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GBP (finally) on the slide - NAB/BNZ

Discussion in 'Fundamental Analysis' started by FXStreet_Team, Jan 26, 2016.

  1. FXStreet_Team

    FXStreet_Team Well-Known Member Trader

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    FXStreet (Delhi) – Research Team at NAB/BNZ, suggests that they pull forward their lower GBP forecasts as EU vote nears and expects GBP/USD to slide below 1.40 while the EUR/GBP could slide towards 0.80.

    Key Quotes

    “It’s been a long time coming but GBP is finally and definitively on the slide. After doggedly climbing over 21% between the spring of 2013 and August 2015, GBP rolled over into the back end of 2015. The turn lower was the result of the emergence of slower economic growth and the Bank of England finally throwing in the towel on the idea of a UK rate rise anytime soon. This in contrast to the argument BoE Governor Mark Carney had been making on and off since mid-2014. GBP’s TWI has slumped by over 5% since November.

    As 2016 has started markets have continued to push back the timing of the first UK rate rise from Q2, 2016 to about the same time in 2017, with OIS not fully pricing in the first move until May, 2017. The Christmas and New Year break saw plenty of news coverage of the UK’s impending EU referendum, promised by PM David Cameron before end 2017 but with no date yet set.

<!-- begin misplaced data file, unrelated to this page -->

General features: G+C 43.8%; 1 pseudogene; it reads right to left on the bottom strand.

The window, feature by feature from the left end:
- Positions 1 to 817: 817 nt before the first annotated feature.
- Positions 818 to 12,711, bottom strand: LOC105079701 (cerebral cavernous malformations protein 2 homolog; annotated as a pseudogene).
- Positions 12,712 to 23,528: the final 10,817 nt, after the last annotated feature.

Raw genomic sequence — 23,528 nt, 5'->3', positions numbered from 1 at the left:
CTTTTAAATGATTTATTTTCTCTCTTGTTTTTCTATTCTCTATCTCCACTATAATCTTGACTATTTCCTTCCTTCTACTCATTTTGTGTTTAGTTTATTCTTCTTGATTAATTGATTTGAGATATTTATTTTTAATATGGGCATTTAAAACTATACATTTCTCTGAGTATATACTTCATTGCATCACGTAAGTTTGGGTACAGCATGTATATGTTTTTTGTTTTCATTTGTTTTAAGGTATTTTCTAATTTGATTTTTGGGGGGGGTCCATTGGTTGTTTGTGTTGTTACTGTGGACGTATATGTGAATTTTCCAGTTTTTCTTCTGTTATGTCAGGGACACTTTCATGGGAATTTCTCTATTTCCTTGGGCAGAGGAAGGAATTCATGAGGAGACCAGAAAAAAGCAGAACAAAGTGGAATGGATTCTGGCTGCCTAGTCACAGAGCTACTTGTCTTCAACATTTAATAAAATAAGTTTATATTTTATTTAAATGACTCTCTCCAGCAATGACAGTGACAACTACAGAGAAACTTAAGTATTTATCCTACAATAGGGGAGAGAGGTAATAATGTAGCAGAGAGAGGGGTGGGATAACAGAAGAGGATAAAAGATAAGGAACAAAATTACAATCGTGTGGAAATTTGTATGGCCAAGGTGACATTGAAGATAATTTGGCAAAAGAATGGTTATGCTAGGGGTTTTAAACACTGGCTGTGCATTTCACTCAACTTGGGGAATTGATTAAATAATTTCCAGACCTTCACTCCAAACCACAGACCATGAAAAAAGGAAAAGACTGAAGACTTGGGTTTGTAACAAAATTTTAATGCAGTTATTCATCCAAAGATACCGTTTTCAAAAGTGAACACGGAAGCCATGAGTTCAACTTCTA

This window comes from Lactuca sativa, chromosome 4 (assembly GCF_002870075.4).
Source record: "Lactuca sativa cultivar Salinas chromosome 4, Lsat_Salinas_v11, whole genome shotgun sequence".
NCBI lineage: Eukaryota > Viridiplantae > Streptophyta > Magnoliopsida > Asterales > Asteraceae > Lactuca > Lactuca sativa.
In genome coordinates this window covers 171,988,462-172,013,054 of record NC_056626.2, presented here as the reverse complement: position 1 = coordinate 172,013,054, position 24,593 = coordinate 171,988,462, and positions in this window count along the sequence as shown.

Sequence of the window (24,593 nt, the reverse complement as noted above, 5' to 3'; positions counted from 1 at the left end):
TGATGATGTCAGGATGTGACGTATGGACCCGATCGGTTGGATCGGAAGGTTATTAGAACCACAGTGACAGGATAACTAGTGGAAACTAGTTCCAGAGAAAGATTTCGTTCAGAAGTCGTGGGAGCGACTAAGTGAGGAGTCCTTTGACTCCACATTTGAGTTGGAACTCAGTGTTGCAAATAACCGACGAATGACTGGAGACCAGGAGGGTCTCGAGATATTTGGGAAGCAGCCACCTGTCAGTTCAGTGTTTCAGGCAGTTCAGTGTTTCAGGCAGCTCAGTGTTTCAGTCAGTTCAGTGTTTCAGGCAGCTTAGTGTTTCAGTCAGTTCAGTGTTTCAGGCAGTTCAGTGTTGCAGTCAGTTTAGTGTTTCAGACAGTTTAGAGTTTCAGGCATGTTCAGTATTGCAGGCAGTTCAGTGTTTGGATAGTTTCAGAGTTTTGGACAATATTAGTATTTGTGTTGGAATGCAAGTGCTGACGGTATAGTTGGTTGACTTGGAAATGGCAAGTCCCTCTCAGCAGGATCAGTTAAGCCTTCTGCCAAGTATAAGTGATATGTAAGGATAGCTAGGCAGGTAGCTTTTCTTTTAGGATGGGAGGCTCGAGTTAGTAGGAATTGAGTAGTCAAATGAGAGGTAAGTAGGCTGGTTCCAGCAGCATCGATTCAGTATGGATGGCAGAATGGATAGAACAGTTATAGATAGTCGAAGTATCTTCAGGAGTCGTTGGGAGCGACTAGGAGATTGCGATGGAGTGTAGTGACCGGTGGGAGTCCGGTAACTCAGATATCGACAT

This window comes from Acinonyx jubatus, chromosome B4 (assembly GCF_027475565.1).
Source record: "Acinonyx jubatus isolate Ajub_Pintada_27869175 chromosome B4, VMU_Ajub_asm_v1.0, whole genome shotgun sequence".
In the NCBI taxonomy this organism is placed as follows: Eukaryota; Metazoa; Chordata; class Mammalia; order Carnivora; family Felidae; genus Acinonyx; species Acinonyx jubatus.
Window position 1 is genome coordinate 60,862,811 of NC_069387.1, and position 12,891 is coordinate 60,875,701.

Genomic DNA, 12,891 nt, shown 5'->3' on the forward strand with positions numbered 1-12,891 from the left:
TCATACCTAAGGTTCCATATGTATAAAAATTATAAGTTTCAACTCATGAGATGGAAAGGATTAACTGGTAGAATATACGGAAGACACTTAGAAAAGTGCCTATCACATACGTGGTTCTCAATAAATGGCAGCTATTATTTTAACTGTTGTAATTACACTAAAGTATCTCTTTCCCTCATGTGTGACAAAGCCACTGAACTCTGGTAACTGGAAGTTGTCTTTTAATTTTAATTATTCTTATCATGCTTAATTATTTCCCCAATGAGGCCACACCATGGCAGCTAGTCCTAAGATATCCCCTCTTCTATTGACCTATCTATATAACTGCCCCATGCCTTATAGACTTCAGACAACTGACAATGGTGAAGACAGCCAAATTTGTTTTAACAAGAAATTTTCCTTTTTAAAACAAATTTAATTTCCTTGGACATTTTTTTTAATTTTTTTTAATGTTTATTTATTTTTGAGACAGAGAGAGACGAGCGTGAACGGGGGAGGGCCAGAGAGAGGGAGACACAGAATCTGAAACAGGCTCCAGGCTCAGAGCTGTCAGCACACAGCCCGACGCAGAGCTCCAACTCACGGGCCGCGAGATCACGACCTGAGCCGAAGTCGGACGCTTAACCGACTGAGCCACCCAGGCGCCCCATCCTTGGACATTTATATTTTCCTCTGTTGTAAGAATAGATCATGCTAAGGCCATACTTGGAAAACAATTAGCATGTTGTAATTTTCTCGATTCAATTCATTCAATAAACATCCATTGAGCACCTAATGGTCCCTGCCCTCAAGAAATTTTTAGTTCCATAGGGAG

The prospect of a 2016, not 2017, referendum has been a key factor behind GBP’s recent plunge. We’ve had a lower GBP forecast profile for some time, but had been assuming a 2017 poll; we take this opportunity to pull that forecast GBP weakness nearer, finessing the levels.

    This and the deterioration in global trade, alongside softer construction data threatens to push Q4 GDP (due 28th Jan) to +0.3% or +0.4% q/q from +0.5% in Q3 and a run-rate of +0.7%/0.8% over the last two years. In addition PMI activity continues to slow. At its 14 January meeting the MPC voted 8-1 in favour of holding rates/QE steady, but still acknowledged EM-related financial market nervousness, likely lower GDP growth and oil price developments suggesting a slightly weaker inflation outlook. A still lower GBP will help. We think this will come via a higher EUR/GBP and lower GBP/USD, but may equally be seen against the likes of SEK and JPY.”
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